Ukrainian interest. The dialectic of the G7, the Kremlin’s point of view and a course correction
The G7 Summit is being held without RPutin, and this impacts Russia's foreign policy. The Kremlin is striving to impose on the global community its own view of events in the Donbas. And Ukraine is ever more vocal about its Euro-Atlantic choice.
Since the annexation of Crimea and fomenting conflict in the Donbas, Russia has been showing an example of downshifting in foreign policy: the artificial empire of Vladimir Putin has easily exchanged its status as one of the world’s leading countries for that of a state that is globally treated with caution. So the current G7 Summit in Bavaria is being held without the participation of Russia’s leader. Moreover, the heads of major world powers discuss prospects of strengthening sanctions against the aggressive Kremlin. The Ukrainian issue is on the top agenda of the debate, and Petro Poroshenko has tried to enlist the support of all participants in discussions.
The representatives of Russia are acting asymmetrically. And it is certainly not about the promise not to ask to be invited back to the club as there is a certain consensus about the further exclusion of Russia from the G7. The Kremlin has tried to raise the stakes by initiating an offensive by the militants near Maryinka. This was preceded by the failure of the meeting of the Contact Group in Minsk by the Russian representative Azamat Kulmukhametov. Then there was not only an attempt to seize the village near Donetsk, but an operation with far-reaching consequences.
It was a far-reaching political provocation - not only an attempt to increase the militant-controlled territory and compromise the internal political situation in Ukraine, but also to frame Ukraine for violating the Minsk ceasefire agreement. Both the Russian Foreign Ministry, and personally Sergei Lavrov put a lot of effort into trying to convince the international community that this was the case. The reason for the information attack on the far-from-perfect agreement is simple – this format of conflict settlement has been recognized by the international community and Russia has often been criticized for neglecting it. Therefore, Moscow profits from inciting Russia-controlled militants to attack government forces in order to trigger a new round of conflict in the Donbas and thus provide itself with more space for action. Provocation in Maryinka allows for a realistic assessment of the statements of the Kremlin on the support of the territorial integrity of Ukraine.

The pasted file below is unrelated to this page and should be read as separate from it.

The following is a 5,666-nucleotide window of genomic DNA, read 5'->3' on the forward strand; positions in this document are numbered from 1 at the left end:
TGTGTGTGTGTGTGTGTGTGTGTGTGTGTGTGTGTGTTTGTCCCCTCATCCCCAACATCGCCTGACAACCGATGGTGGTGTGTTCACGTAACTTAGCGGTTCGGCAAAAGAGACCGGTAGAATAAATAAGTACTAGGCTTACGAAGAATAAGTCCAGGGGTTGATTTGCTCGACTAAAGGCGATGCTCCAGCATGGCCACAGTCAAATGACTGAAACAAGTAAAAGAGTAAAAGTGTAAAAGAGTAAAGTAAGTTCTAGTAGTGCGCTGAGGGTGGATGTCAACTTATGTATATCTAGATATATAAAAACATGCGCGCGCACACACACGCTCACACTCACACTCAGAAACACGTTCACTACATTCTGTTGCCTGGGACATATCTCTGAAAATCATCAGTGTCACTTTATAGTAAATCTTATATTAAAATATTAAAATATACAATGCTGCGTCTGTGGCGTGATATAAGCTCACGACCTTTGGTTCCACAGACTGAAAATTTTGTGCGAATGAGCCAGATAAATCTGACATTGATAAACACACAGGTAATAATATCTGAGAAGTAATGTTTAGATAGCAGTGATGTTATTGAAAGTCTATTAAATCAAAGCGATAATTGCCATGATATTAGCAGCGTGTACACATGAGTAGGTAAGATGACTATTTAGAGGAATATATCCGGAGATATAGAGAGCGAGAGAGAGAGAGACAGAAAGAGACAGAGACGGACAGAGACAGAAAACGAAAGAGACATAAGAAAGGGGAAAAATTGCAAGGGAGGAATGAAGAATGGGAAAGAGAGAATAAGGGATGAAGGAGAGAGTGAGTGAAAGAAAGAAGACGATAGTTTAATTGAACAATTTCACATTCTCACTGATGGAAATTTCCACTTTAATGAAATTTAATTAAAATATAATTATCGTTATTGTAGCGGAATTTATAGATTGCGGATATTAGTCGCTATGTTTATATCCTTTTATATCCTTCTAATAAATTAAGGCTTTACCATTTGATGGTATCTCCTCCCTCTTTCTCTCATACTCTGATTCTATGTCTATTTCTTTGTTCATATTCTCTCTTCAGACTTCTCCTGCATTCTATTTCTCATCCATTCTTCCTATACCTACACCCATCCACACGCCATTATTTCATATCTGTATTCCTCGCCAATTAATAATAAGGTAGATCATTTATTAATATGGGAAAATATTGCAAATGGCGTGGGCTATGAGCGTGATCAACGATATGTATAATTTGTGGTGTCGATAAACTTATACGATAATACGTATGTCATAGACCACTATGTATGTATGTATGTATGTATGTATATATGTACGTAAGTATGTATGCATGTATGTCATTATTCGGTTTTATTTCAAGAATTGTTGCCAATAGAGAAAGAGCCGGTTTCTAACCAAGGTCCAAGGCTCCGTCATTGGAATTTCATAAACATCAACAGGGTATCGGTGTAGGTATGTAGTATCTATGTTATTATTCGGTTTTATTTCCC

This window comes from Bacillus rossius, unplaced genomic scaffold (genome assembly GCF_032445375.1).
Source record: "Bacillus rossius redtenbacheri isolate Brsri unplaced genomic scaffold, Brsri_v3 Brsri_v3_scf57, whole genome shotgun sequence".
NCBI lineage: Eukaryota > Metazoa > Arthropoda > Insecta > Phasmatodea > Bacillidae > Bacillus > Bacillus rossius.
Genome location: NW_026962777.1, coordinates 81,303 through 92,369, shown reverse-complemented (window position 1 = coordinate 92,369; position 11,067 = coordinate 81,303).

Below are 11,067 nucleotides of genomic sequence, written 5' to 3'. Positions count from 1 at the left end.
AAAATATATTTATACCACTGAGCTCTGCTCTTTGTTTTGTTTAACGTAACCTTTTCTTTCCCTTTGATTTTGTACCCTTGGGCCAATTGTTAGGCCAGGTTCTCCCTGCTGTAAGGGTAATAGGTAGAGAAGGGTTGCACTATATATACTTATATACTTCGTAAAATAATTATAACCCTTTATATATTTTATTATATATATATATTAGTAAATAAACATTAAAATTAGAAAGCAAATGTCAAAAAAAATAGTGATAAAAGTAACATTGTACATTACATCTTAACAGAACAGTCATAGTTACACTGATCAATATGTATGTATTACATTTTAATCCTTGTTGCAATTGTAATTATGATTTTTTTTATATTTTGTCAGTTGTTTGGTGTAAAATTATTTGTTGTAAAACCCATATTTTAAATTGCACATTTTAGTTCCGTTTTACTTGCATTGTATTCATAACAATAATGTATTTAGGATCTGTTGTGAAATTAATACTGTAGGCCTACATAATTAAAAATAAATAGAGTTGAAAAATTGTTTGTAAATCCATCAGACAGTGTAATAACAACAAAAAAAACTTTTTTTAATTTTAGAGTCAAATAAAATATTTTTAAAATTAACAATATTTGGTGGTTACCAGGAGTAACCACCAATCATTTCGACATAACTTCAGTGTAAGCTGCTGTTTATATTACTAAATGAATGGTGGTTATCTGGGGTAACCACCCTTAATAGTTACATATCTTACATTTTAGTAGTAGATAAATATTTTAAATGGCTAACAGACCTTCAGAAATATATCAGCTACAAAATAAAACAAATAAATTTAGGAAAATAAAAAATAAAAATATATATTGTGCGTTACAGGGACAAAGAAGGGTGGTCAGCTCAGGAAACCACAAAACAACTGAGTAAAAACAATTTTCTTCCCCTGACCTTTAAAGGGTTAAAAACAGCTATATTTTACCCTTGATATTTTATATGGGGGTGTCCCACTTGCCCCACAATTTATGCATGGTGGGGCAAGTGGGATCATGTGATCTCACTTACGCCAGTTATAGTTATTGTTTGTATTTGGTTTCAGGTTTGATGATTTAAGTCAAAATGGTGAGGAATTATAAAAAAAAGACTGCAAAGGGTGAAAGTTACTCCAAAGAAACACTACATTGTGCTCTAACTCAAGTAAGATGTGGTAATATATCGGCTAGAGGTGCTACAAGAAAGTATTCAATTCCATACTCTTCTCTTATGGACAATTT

Meanwhile, Ukraine made several changes in its foreign policy rhetoric. Instead of the recent line of the country’s European integration, after the Riga summit “Eastern Partnership” the president, the prime minister and the foreign minister have started to actively discuss the prospects of rapprochement with NATO. Pavlo Klimkin even noticed that there is no alternative to this process. The position of NATO Secretary General Jens Stoltenberg, actively criticizing Russia, has contributed to such a change in rhetoric. However, Ukrainian top officials understand that there is no consensus between NATO member states on Ukraine joining the alliance, and there is a need for major changes in defense policy and the real implementation of reforms. Strictly speaking, it is transformation in Ukraine that is the key to the restoration of its status of an independent subject of foreign policy.